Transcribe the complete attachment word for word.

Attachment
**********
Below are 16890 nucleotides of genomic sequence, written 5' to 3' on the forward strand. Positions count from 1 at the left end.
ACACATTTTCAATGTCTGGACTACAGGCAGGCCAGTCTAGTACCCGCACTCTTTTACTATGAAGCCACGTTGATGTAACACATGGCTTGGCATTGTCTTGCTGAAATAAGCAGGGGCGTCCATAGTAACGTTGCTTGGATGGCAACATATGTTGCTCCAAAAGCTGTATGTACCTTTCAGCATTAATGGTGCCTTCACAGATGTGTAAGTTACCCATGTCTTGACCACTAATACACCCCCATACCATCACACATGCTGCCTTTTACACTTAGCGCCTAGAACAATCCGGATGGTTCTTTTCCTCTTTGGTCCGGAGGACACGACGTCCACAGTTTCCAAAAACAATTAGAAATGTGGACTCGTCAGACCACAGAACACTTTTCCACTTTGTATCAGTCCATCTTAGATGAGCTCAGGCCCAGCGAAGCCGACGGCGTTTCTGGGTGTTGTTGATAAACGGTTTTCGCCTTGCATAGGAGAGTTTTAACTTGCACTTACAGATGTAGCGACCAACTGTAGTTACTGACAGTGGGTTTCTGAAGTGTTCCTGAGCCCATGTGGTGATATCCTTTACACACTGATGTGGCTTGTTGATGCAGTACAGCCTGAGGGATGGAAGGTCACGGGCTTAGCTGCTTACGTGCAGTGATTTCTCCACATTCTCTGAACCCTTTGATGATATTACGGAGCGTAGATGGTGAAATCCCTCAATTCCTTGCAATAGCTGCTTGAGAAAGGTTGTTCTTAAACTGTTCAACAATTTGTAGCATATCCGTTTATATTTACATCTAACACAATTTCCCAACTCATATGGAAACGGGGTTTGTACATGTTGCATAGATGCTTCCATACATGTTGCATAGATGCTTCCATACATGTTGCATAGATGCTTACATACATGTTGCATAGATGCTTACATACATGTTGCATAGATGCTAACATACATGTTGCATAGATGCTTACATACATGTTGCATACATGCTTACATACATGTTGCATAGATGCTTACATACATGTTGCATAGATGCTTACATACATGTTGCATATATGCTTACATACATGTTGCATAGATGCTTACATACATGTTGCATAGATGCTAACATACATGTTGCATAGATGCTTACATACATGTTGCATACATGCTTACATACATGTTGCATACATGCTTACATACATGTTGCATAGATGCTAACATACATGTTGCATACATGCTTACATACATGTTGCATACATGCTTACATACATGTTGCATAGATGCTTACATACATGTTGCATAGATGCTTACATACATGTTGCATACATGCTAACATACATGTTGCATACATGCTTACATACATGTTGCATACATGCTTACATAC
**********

Below are 16890 nucleotides of genomic sequence, written 5' to 3' on the forward strand. Positions count from 1 at the left end.
ACACATTTTCAATGTCTGGACTACAGGCAGGCCAGTCTAGTACCCGCACTCTTTTACTATGAAGCCACGTTGATGTAACACATGGCTTGGCATTGTCTTGCTGAAATAAGCAGGGGCGTCCATAGTAACGTTGCTTGGATGGCAACATATGTTGCTCCAAAAGCTGTATGTACCTTTCAGCATTAATGGTGCCTTCACAGATGTGTAAGTTACCCATGTCTTGACCACTAATACACCCCCATACCATCACACATGCTGCCTTTTACACTTAGCGCCTAGAACAATCCGGATGGTTCTTTTCCTCTTTGGTCCGGAGGACACGACGTCCACAGTTTCCAAAAACAATTAGAAATGTGGACTCGTCAGACCACAGAACACTTTTCCACTTTGTATCAGTCCATCTTAGATGAGCTCAGGCCCAGCGAAGCCGACGGCGTTTCTGGGTGTTGTTGATAAACGGTTTTCGCCTTGCATAGGAGAGTTTTAACTTGCACTTACAGATGTAGCGACCAACTGTAGTTACTGACAGTGGGTTTCTGAAGTGTTCCTGAGCCCATGTGGTGATATCCTTTACACACTGATGTGGCTTGTTGATGCAGTACAGCCTGAGGGATGGAAGGTCACGGGCTTAGCTGCTTACGTGCAGTGATTTCTCCACATTCTCTGAACCCTTTGATGATATTACGGAGCGTAGATGGTGAAATCCCTCAATTCCTTGCAATAGCTGCTTGAGAAAGGTTGTTCTTAAACTGTTCAACAATTTGTAGCATATCCGTTTATATTTACATCTAACACAATTTCCCAACTCATATGGAAACGGGGTTTGTACATGTTGCATAGATGCTTCCATACATGTTGCATAGATGCTTCCATACATGTTGCATAGATGCTTACATACATGTTGCATAGATGCTTACATACATGTTGCATAGATGCTAACATACATGTTGCATAGATGCTTACATACATGTTGCATACATGCTTACATACATGTTGCATAGATGCTTACATACATGTTGCATAGATGCTTACATACATGTTGCATATATGCTTACATACATGTTGCATAGATGCTTACATACATGTTGCATAGATGCTAACATACATGTTGCATAGATGCTTACATACATGTTGCATACATGCTTACATACATGTTGCATACATGCTTACATACATGTTGCATAGATGCTAACATACATGTTGCATACATGCTTACATACATGTTGCATACATGCTTACATACATGTTGCATAGATGCTTACATACATGTTGCATAGATGCTTACATACATGTTGCATACATGCTAACATACATGTTGCATACATGCTTACATACATGTTGCATACATGCTTACATAC